“Friends of Mine” http://www.youtube.com/watch?v=ON-F0i69_8k is a song in which the narrator has an appreciative yet ultimately ambivalent attitude towards marriage, and towards “pairing off” more generally. Officially, that is, judged by the meaning of the lyrics alone, it is a song that celebrates the happiness of the marriage-bound couple:

It feels so good to know two people
So in love . . .

. . . When people disappoint me
That’s when I need you two
To help me believe . . .

There is other evidence besides the plain meaning of these words that this is a sincere feeling. But there are also indications that is not the only feeling the narrator has. He is not one who belongs to these couples he describes as “so in love.” He looks on from the outside. And as the chorus underlines, there are a lot of these friends of his pairing off: “Joyce and Terry, Paul and Molly, Liz and Bryan,” and on and on with five more couples listed, sung in a sing-song but rote manner. The effect is musically annoying, deliberately suggesting that the narrator also feels that there is something rather too pat about all this pairing off. At least some of these friends of his are not going to wind up as happy as they look now, and perhaps they aren’t even so presently. Love can be seen as pat—everyday someone “sees someone standing there,” and then it’s on to dates, love songs, wedding invitations, and all the rest. It can be seen this way all the more so for those who, for whatever reason, are not able to pair off in the societally endorsed way. The unwillingly single, the gay, the spurned, the childless, the divorced, and the widowed might all have reasons to feel alienated, at least at times, by society’s (necessary) celebrations of married families. I don’t fit! The one wise about the ways in which love can fail or become deluding, which certainly would apply to a posited overall narrator of Odessey and Oracle, might have further reasons for feeling alienated from the happy feelings.

So, it makes sense that in next song, “Time of the Season,” we leave the couple-love world of Odessey and Oracle, the world briefly made nauseatingly sunny by “Friends of Mine,” and explore (after darkening the lights) the idea of love/sex detached from permanent coupling. But, as either of the plausible interpretations of “Time” discussed in my Songbook indicate, the fruits of this exploration are by no means unambiguously positive. I would suggest that it is a move of despair—insofar as love as eros for one often doesn’t work out, we can be tempted to enter this post-‘65 world of free love. I hold that Odessey and Oracle ultimately opposes that move—the touching pictures it gives us of couple-love likely working out, albeit amid struggles, as in “This Will Be our Year,” or even in “Care of Cell 44,” are what it wants us to strive for.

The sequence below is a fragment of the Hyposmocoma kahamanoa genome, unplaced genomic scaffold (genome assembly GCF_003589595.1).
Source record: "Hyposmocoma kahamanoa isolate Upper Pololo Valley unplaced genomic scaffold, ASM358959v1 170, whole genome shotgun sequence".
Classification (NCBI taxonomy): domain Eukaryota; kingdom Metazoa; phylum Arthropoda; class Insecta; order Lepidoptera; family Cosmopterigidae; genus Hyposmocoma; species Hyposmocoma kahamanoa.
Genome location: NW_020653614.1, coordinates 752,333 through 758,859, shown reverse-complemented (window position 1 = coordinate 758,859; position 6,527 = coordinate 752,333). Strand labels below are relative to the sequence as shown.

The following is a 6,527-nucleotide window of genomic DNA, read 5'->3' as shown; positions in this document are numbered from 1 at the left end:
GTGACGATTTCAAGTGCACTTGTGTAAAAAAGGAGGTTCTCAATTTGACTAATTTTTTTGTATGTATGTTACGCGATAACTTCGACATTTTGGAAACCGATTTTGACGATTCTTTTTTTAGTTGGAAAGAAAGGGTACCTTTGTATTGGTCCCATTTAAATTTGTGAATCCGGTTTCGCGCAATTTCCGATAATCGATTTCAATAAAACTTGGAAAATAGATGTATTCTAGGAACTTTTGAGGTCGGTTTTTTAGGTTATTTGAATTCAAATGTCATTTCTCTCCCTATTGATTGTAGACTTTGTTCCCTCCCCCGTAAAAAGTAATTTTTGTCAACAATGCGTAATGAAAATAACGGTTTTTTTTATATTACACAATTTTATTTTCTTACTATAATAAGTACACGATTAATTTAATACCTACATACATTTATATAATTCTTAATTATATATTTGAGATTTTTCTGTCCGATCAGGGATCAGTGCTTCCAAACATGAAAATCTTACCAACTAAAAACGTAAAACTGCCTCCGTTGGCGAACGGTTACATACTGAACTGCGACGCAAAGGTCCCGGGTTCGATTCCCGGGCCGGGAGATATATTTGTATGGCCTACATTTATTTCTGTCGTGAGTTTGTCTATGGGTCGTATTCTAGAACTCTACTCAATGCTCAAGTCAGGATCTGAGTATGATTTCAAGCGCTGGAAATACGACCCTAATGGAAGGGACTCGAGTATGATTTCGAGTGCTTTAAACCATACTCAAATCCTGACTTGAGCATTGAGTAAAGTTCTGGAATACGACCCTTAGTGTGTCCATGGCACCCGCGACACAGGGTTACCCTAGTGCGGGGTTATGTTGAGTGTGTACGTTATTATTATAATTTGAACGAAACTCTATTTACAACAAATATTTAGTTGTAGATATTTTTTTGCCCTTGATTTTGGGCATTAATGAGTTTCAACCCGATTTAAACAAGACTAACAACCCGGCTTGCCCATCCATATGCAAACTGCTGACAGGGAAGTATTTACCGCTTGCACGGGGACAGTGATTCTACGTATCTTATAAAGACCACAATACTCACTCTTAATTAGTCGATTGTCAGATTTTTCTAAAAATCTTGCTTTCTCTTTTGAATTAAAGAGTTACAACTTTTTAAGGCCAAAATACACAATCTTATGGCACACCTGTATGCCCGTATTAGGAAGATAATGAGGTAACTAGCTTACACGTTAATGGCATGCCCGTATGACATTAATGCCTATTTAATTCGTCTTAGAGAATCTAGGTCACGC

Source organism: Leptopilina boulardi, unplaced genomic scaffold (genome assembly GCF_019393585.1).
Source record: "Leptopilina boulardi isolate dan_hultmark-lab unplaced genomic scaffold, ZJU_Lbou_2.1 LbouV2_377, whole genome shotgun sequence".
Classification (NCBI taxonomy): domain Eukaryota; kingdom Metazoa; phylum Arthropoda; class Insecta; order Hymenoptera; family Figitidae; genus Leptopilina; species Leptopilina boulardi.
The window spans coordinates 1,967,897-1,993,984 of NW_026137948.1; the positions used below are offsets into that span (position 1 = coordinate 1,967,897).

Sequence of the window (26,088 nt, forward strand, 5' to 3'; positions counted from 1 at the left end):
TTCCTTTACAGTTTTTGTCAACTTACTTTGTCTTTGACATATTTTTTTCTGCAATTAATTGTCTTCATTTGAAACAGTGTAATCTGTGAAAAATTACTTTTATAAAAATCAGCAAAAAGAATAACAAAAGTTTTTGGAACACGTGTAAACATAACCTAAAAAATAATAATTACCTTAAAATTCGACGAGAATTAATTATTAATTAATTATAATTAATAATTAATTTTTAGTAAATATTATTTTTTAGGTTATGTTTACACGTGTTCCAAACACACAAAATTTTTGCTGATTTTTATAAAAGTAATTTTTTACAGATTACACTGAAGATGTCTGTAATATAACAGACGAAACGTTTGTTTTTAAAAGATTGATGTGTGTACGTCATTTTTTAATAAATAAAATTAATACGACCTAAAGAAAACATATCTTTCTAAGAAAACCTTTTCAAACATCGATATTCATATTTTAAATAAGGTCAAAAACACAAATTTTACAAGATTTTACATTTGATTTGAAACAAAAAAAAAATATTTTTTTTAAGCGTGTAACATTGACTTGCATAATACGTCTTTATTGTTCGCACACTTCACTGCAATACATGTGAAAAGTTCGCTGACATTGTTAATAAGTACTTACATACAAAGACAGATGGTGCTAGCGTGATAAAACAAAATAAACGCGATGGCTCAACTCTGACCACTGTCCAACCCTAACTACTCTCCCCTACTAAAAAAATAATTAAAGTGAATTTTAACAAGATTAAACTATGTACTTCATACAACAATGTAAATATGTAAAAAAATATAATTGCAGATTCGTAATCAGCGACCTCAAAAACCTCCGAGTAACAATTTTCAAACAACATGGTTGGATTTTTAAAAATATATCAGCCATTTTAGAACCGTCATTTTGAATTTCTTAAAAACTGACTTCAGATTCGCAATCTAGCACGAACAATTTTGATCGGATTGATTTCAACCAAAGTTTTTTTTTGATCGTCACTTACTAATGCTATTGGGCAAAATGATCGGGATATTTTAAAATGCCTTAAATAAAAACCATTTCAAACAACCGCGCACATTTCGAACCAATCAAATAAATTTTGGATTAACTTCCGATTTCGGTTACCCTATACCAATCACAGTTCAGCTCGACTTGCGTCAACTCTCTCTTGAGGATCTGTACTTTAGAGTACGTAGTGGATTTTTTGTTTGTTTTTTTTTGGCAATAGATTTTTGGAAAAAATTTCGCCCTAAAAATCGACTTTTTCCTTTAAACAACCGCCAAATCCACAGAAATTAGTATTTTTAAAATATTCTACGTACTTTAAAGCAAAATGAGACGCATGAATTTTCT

Such an interpretation of course only works if we accept the album-as-unity interpretation, and I will admit that even then it is open to challenge. So I cannot make a slam-dunk case that “Time of the Season” secretly opposes the sexual revolution it seems to be a celebrating. Again, the other possibility is that it accepts that revolution, but secretly corrects the optimistic expectations for it.

But there remains a serious problem, and it is not one of lyric-interpretation. While it has been delightful to discover the artistry of “Time of the Season’s” ironic message(whichever of the two it is), I ultimately hold that the song must be regarded as an artistic failure. The reason why, to be discussed in the next Songbook entry, is rather important to the whole rock enterprise.

P.S. My thanks to commenter Chan for pointing out the Zombies’ weird deliberate misspelling of “Odyssey” as “Odessey.”

Articles by Carl Scott

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